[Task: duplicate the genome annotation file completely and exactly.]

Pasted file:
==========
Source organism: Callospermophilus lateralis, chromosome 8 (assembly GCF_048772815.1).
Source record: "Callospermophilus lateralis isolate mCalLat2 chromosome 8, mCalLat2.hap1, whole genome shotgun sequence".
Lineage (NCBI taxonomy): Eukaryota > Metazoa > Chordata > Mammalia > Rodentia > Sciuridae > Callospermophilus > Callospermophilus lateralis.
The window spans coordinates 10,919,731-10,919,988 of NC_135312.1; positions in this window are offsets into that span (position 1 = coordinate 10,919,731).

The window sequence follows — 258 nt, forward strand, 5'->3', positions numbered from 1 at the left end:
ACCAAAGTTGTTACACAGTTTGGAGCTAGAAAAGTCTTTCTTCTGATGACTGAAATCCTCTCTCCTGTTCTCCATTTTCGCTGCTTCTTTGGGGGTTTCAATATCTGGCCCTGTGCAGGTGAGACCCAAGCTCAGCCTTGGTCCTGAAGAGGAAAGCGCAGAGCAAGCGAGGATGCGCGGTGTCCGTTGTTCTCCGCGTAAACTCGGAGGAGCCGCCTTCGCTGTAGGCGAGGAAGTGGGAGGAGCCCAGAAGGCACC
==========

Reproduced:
Source organism: Callospermophilus lateralis, chromosome 8 (assembly GCF_048772815.1).
Source record: "Callospermophilus lateralis isolate mCalLat2 chromosome 8, mCalLat2.hap1, whole genome shotgun sequence".
Lineage (NCBI taxonomy): Eukaryota > Metazoa > Chordata > Mammalia > Rodentia > Sciuridae > Callospermophilus > Callospermophilus lateralis.
The window spans coordinates 10,919,731-10,919,988 of NC_135312.1; positions in this window are offsets into that span (position 1 = coordinate 10,919,731).

The window sequence follows — 258 nt, forward strand, 5'->3', positions numbered from 1 at the left end:
ACCAAAGTTGTTACACAGTTTGGAGCTAGAAAAGTCTTTCTTCTGATGACTGAAATCCTCTCTCCTGTTCTCCATTTTCGCTGCTTCTTTGGGGGTTTCAATATCTGGCCCTGTGCAGGTGAGACCCAAGCTCAGCCTTGGTCCTGAAGAGGAAAGCGCAGAGCAAGCGAGGATGCGCGGTGTCCGTTGTTCTCCGCGTAAACTCGGAGGAGCCGCCTTCGCTGTAGGCGAGGAAGTGGGAGGAGCCCAGAAGGCACC